Once I finished plotting, I looked over the map to plan my route. Behind accurate plotting, this is perhaps the most important task during the preparation portion of land navigation because it sets the pace for the entire lane. Since this is a night-into-day land navigation course, I would normally use the hours of darkness to run to my furthest point. The idea being, night land navigation is hard, so it’s better to use that time to erase the distance between the start point and the furthest point. Then, begin careful navigation in the darkness, collecting as many points as possible without making any mistakes. Once the sun comes up, I can pick up the pace and finish the rest of the points easily.
Instead of “going with what I know” by running to my furthest point, I decided that I would follow a counter-clockwise route and pick up the points along the way, darting into the woods to collect the point, and then skirting the roads along a circular pattern until I’ve collected them all and return to the start point.
Not a terrible plan, so long as it is executed well.
I folded up my map and scoresheet and tucked them into my zip-lock bag and headed out. I walked briskly to my first “attack point,” the intersection of a railroad track and a dirt road. My first point was about 800 meters from there and this intersection was the closest attack point I could find. The plan was to move to the attack point, shoot an azimuth to the first point, and then walk nice and easy to the point.
I reached the attack point within 30 minutes and shot my first azimuth. “Here we go, I thought to myself,” and boldly stepped into the dark woods.
I missed my first step and tumbled forward, catching myself with a quick-reacting trail foot. My face and hands caught a fistful of spider-web and I reacted as all warriors do, by freaking the hell out and karate chopping invisible tarantulas.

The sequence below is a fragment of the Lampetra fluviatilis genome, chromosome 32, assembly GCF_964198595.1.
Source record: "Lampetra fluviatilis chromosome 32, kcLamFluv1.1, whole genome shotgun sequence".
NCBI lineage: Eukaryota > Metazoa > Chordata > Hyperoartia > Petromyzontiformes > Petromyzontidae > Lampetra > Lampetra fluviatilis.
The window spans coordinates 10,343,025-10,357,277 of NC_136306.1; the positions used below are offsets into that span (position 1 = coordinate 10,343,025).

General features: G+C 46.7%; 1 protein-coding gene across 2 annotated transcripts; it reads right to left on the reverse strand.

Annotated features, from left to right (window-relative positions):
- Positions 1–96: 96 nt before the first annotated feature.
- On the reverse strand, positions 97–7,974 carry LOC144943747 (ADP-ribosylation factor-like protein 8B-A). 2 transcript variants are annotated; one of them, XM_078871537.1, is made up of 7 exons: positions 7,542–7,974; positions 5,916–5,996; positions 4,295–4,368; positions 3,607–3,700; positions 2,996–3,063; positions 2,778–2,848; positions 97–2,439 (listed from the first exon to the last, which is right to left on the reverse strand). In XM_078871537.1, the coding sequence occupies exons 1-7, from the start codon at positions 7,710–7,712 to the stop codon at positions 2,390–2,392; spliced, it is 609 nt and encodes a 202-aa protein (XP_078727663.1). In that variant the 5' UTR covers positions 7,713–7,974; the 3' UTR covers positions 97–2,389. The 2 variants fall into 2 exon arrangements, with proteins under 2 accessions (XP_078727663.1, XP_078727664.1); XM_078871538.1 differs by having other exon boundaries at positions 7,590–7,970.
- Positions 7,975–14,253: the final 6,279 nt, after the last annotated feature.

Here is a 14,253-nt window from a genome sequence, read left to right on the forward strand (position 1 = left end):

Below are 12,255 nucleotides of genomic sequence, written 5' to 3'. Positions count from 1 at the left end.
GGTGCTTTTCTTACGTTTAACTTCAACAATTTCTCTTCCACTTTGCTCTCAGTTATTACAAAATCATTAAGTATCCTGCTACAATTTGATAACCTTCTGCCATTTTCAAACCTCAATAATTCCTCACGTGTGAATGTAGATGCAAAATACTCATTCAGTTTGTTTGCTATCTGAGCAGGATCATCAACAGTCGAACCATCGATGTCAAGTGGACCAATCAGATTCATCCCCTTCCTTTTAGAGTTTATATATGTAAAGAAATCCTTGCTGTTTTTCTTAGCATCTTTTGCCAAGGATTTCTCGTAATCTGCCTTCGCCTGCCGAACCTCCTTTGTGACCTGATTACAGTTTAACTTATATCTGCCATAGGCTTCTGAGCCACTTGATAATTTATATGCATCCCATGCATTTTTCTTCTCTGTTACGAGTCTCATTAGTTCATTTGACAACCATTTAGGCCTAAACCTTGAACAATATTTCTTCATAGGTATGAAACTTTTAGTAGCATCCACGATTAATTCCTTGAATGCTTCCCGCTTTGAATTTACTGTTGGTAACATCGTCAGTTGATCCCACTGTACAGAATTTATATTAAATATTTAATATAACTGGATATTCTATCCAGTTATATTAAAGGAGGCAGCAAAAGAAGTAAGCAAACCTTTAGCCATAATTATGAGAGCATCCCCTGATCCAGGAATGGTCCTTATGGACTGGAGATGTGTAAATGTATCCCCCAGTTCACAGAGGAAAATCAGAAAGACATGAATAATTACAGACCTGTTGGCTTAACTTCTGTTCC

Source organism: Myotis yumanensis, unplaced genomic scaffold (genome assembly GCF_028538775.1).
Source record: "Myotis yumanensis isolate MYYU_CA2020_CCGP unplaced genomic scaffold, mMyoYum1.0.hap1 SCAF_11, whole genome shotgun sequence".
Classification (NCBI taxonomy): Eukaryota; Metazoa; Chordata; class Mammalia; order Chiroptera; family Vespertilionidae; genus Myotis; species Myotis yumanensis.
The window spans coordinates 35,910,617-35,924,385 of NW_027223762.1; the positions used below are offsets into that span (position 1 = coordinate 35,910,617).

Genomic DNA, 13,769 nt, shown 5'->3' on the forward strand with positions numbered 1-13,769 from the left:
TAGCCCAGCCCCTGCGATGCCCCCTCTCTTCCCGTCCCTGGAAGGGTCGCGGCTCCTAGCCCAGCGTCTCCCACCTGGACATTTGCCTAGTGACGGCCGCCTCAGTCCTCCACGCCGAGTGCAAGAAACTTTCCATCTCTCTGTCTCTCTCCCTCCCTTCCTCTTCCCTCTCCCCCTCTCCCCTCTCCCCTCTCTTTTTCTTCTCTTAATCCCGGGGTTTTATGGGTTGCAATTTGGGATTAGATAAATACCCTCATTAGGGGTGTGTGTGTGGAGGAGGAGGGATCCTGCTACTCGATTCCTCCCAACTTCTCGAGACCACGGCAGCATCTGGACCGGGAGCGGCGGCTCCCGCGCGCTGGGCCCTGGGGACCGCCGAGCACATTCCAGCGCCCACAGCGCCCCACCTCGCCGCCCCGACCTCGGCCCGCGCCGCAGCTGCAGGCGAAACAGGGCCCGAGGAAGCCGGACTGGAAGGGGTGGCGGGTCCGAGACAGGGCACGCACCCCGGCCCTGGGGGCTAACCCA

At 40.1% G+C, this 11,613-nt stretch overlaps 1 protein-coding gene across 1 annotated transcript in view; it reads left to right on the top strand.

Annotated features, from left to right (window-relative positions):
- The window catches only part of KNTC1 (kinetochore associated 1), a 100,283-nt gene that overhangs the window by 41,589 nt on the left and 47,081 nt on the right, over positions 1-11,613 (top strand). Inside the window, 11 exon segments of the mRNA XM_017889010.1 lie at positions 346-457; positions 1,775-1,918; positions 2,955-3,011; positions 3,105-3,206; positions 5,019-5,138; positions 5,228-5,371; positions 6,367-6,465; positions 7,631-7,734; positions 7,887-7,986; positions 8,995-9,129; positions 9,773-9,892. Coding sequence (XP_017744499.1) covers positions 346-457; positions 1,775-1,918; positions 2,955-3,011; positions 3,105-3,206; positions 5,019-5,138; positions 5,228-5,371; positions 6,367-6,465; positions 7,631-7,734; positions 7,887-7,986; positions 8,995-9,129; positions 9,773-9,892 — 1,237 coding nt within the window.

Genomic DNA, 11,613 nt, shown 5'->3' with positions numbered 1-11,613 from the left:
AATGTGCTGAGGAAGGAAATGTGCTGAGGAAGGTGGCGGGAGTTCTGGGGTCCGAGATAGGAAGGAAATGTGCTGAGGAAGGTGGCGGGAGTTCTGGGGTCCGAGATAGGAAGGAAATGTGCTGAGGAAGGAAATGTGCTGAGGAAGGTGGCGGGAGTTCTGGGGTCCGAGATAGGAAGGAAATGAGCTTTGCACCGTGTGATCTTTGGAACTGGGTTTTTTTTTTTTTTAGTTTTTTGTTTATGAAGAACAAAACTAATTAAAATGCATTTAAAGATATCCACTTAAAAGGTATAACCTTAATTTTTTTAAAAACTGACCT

I regained my composure and re-shot my azimuth and took another couple of steps into the dark. A thin branch of thorns slid across my face and I stumbled again over loose earth.
Angrily, I gritted my teeth and took another step forward, rolling onto a weak ankle.
This wasn’t going to work. I took a knee and examined the map again.
Okay, I could follow the railroad track another 500 meters, and then shoot an azimuth into the woods, hit a trail, and then shoot another azimuth to the point. That would be an attack point just 300 meters from the point – perfect.
Now, for some background on land navigation, walking pace along a road or tracks and then jutting into the woods is never a good idea. There are too many variables that could go wrong. I am counting on my 100 meter pace count being completely accurate (which it’s not), and the map to 100% accurately reflect the terrain (which it does not). Then, I am counting on hitting a trail, which is difficult to identify at night, and then shooting another azimuth the point from there, and walk 300 meters to hit it. An attack point of 300 meters at night is do-able. But the other things – pacing a road/track and shooting in from there – is never a good idea. Sometimes this works. Especially during the daytime. But it’s not good technique.
Confident in my ability to find the point based on a history of always finding the point, I give it a try.
I pace 500 meters, shoot into the woods, and find the trail. Looking good. I shoot my azimuth to my point, and then walk 300 meters into some thick stuff.
Eh, just walk another 50-75 meters. You usually find it then.
Still no point.
Okay, start boxing out. Small circles.
I spend about 25 minutes looking for the point, but come up empty. I take a deep breath. No big deal. It’s dark, I took a risk trying to find this point and came up short. I’ll get it on the way back.
I take a look at my map and my next point. This one should be easy. It is about 100 meters off of the railroad tracks and right on the west side of a north/south road. Too easy.
I skirt the railroad tracks until I come to the road. At this point, the sun is just under the horizon and the air is a gray/blue color. Mist obscures my vision.
“Okay, here I am. Railroad track. North/south running road. The point should be 100 meters north and just west of the road.”
Box out, semi-circles. Still nothing.
I spend about 45 minutes looking for this point because it is so clearly marked on the map. To miss it would be a crime. (It turns out the graders said this particular point has a bad plot – it is actually on the east of the road.)